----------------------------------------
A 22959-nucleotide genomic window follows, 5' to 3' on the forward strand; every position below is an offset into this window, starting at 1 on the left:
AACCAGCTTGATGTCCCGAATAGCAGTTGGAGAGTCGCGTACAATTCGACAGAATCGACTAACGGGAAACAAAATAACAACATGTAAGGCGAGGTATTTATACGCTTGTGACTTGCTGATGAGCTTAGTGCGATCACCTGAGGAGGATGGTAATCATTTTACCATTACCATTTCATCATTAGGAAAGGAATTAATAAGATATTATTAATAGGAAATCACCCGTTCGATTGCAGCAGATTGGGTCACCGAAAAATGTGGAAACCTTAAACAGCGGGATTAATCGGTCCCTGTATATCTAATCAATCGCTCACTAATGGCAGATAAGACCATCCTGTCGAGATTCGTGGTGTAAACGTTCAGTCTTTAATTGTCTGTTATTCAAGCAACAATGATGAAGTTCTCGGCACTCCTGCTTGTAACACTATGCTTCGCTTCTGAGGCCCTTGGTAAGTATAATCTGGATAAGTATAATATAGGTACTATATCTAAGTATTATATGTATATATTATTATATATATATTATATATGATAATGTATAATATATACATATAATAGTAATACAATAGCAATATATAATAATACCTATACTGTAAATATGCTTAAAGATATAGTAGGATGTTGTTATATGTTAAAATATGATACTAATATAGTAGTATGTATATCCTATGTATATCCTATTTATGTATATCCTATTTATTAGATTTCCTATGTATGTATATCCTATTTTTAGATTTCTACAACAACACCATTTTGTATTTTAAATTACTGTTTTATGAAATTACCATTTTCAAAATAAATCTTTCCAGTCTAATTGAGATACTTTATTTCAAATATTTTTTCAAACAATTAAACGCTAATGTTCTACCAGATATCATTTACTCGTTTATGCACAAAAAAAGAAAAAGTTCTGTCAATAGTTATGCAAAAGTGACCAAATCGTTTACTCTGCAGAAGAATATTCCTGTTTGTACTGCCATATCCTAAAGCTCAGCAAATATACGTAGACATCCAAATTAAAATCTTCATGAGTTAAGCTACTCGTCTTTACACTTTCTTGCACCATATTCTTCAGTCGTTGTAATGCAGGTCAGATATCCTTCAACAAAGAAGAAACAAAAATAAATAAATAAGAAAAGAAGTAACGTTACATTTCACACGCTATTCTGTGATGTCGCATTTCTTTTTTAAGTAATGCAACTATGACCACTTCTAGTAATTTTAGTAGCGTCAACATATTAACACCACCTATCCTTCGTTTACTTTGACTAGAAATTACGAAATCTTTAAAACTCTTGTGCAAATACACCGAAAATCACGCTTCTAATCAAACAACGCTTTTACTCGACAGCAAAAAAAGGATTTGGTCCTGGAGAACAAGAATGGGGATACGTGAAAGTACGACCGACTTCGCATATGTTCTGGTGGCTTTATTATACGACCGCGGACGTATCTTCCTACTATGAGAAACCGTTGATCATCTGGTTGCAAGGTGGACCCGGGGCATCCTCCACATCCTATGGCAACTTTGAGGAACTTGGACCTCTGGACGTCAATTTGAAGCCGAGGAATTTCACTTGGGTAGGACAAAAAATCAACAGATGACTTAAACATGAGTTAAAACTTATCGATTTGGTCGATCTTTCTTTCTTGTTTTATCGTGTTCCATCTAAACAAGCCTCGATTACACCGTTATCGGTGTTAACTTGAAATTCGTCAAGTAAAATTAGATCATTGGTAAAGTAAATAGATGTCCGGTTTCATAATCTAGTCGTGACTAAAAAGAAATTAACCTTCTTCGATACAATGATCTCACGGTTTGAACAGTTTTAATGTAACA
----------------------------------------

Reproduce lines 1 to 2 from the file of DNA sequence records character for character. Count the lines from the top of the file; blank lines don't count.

A 22959-nucleotide genomic window follows, 5' to 3' on the forward strand; every position below is an offset into this window, starting at 1 on the left:
AACCAGCTTGATGTCCCGAATAGCAGTTGGAGAGTCGCGTACAATTCGACAGAATCGACTAACGGGAAACAAAATAACAACATGTAAGGCGAGGTATTTATACGCTTGTGACTTGCTGATGAGCTTAGTGCGATCACCTGAGGAGGATGGTAATCATTTTACCATTACCATTTCATCATTAGGAAAGGAATTAATAAGATATTATTAATAGGAAATCACCCGTTCGATTGCAGCAGATTGGGTCACCGAAAAATGTGGAAACCTTAAACAGCGGGATTAATCGGTCCCTGTATATCTAATCAATCGCTCACTAATGGCAGATAAGACCATCCTGTCGAGATTCGTGGTGTAAACGTTCAGTCTTTAATTGTCTGTTATTCAAGCAACAATGATGAAGTTCTCGGCACTCCTGCTTGTAACACTATGCTTCGCTTCTGAGGCCCTTGGTAAGTATAATCTGGATAAGTATAATATAGGTACTATATCTAAGTATTATATGTATATATTATTATATATATATTATATATGATAATGTATAATATATACATATAATAGTAATACAATAGCAATATATAATAATACCTATACTGTAAATATGCTTAAAGATATAGTAGGATGTTGTTATATGTTAAAATATGATACTAATATAGTAGTATGTATATCCTATGTATATCCTATTTATGTATATCCTATTTATTAGATTTCCTATGTATGTATATCCTATTTTTAGATTTCTACAACAACACCATTTTGTATTTTAAATTACTGTTTTATGAAATTACCATTTTCAAAATAAATCTTTCCAGTCTAATTGAGATACTTTATTTCAAATATTTTTTCAAACAATTAAACGCTAATGTTCTACCAGATATCATTTACTCGTTTATGCACAAAAAAAGAAAAAGTTCTGTCAATAGTTATGCAAAAGTGACCAAATCGTTTACTCTGCAGAAGAATATTCCTGTTTGTACTGCCATATCCTAAAGCTCAGCAAATATACGTAGACATCCAAATTAAAATCTTCATGAGTTAAGCTACTCGTCTTTACACTTTCTTGCACCATATTCTTCAGTCGTTGTAATGCAGGTCAGATATCCTTCAACAAAGAAGAAACAAAAATAAATAAATAAGAAAAGAAGTAACGTTACATTTCACACGCTATTCTGTGATGTCGCATTTCTTTTTTAAGTAATGCAACTATGACCACTTCTAGTAATTTTAGTAGCGTCAACATATTAACACCACCTATCCTTCGTTTACTTTGACTAGAAATTACGAAATCTTTAAAACTCTTGTGCAAATACACCGAAAATCACGCTTCTAATCAAACAACGCTTTTACTCGACAGCAAAAAAAGGATTTGGTCCTGGAGAACAAGAATGGGGATACGTGAAAGTACGACCGACTTCGCATATGTTCTGGTGGCTTTATTATACGACCGCGGACGTATCTTCCTACTATGAGAAACCGTTGATCATCTGGTTGCAAGGTGGACCCGGGGCATCCTCCACATCCTATGGCAACTTTGAGGAACTTGGACCTCTGGACGTCAATTTGAAGCCGAGGAATTTCACTTGGGTAGGACAAAAAATCAACAGATGACTTAAACATGAGTTAAAACTTATCGATTTGGTCGATCTTTCTTTCTTGTTTTATCGTGTTCCATCTAAACAAGCCTCGATTACACCGTTATCGGTGTTAACTTGAAATTCGTCAAGTAAAATTAGATCATTGGTAAAGTAAATAGATGTCCGGTTTCATAATCTAGTCGTGACTAAAAAGAAATTAACCTTCTTCGATACAATGATCTCACGGTTTGAACAGTTTTAATGTAACA